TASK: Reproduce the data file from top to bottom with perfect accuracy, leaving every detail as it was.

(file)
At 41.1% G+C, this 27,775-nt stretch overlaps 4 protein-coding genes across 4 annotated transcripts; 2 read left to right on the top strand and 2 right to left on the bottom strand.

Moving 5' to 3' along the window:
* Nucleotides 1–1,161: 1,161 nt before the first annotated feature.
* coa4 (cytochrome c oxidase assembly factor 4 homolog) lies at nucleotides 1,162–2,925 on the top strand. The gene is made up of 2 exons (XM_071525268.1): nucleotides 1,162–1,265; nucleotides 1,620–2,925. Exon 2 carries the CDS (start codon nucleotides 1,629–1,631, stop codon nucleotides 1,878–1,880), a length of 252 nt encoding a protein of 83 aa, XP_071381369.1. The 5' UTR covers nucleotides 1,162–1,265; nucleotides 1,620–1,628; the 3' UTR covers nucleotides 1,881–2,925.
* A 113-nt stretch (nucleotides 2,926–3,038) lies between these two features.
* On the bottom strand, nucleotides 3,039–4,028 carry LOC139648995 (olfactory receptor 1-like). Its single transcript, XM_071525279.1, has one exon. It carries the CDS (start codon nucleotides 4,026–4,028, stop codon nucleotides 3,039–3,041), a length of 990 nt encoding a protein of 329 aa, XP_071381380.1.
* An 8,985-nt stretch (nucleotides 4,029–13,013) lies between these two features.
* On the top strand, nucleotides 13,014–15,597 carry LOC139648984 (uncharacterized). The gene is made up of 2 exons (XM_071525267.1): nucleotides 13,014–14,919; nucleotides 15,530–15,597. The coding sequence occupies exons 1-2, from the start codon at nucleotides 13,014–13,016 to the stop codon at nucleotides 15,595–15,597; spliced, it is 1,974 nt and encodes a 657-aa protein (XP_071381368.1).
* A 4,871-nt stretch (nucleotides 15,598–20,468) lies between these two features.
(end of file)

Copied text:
At 41.1% G+C, this 27,775-nt stretch overlaps 4 protein-coding genes across 4 annotated transcripts; 2 read left to right on the top strand and 2 right to left on the bottom strand.

Moving 5' to 3' along the window:
* Nucleotides 1–1,161: 1,161 nt before the first annotated feature.
* coa4 (cytochrome c oxidase assembly factor 4 homolog) lies at nucleotides 1,162–2,925 on the top strand. The gene is made up of 2 exons (XM_071525268.1): nucleotides 1,162–1,265; nucleotides 1,620–2,925. Exon 2 carries the CDS (start codon nucleotides 1,629–1,631, stop codon nucleotides 1,878–1,880), a length of 252 nt encoding a protein of 83 aa, XP_071381369.1. The 5' UTR covers nucleotides 1,162–1,265; nucleotides 1,620–1,628; the 3' UTR covers nucleotides 1,881–2,925.
* A 113-nt stretch (nucleotides 2,926–3,038) lies between these two features.
* On the bottom strand, nucleotides 3,039–4,028 carry LOC139648995 (olfactory receptor 1-like). Its single transcript, XM_071525279.1, has one exon. It carries the CDS (start codon nucleotides 4,026–4,028, stop codon nucleotides 3,039–3,041), a length of 990 nt encoding a protein of 329 aa, XP_071381380.1.
* An 8,985-nt stretch (nucleotides 4,029–13,013) lies between these two features.
* On the top strand, nucleotides 13,014–15,597 carry LOC139648984 (uncharacterized). The gene is made up of 2 exons (XM_071525267.1): nucleotides 13,014–14,919; nucleotides 15,530–15,597. The coding sequence occupies exons 1-2, from the start codon at nucleotides 13,014–13,016 to the stop codon at nucleotides 15,595–15,597; spliced, it is 1,974 nt and encodes a 657-aa protein (XP_071381368.1).
* A 4,871-nt stretch (nucleotides 15,598–20,468) lies between these two features.